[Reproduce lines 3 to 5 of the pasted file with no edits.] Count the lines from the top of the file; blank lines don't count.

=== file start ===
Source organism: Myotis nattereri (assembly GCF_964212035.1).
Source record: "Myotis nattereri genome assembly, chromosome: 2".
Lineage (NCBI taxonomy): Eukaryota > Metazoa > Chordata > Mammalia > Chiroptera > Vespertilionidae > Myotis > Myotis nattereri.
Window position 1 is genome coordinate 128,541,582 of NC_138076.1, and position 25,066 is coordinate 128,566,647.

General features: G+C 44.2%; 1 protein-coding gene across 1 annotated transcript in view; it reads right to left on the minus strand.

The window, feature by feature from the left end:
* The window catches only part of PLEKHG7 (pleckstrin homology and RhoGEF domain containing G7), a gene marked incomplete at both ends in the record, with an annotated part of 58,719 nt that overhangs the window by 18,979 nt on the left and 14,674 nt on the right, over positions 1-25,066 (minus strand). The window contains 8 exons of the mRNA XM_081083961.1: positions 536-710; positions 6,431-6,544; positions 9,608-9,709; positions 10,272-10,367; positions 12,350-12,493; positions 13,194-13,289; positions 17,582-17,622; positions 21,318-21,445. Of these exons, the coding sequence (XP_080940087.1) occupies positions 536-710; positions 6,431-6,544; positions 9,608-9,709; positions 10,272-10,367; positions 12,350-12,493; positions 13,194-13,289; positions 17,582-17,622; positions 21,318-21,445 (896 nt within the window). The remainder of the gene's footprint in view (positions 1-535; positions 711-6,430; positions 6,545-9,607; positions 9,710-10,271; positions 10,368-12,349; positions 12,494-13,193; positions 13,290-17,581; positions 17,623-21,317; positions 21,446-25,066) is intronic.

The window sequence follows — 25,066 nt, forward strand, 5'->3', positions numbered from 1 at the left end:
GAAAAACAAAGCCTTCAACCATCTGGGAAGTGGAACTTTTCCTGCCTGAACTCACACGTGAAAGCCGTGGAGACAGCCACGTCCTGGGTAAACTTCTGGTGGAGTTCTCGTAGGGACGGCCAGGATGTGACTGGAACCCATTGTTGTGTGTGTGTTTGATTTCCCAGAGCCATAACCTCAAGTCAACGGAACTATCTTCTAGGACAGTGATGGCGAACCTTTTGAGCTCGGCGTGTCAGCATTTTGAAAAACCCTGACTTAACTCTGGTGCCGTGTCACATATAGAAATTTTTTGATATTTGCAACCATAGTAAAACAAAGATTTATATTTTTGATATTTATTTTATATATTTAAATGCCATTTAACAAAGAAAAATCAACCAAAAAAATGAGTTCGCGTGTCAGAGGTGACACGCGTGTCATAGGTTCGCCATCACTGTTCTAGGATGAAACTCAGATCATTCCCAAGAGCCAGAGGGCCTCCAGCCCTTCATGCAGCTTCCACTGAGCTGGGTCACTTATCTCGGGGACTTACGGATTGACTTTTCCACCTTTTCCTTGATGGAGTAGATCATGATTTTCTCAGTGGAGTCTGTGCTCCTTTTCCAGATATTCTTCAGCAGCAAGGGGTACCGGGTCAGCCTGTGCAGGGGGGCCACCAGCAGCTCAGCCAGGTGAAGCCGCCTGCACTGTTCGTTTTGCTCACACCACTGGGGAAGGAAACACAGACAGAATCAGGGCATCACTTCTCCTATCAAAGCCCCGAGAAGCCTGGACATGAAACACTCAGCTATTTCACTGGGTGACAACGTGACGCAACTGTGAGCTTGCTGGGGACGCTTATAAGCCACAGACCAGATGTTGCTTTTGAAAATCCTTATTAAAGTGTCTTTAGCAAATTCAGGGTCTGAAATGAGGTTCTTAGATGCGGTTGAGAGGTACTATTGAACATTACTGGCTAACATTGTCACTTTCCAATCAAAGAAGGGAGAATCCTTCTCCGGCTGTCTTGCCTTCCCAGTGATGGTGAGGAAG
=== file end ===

Lineage (NCBI taxonomy): Eukaryota > Metazoa > Chordata > Mammalia > Chiroptera > Vespertilionidae > Myotis > Myotis nattereri.
Window position 1 is genome coordinate 128,541,582 of NC_138076.1, and position 25,066 is coordinate 128,566,647.

General features: G+C 44.2%; 1 protein-coding gene across 1 annotated transcript in view; it reads right to left on the minus strand.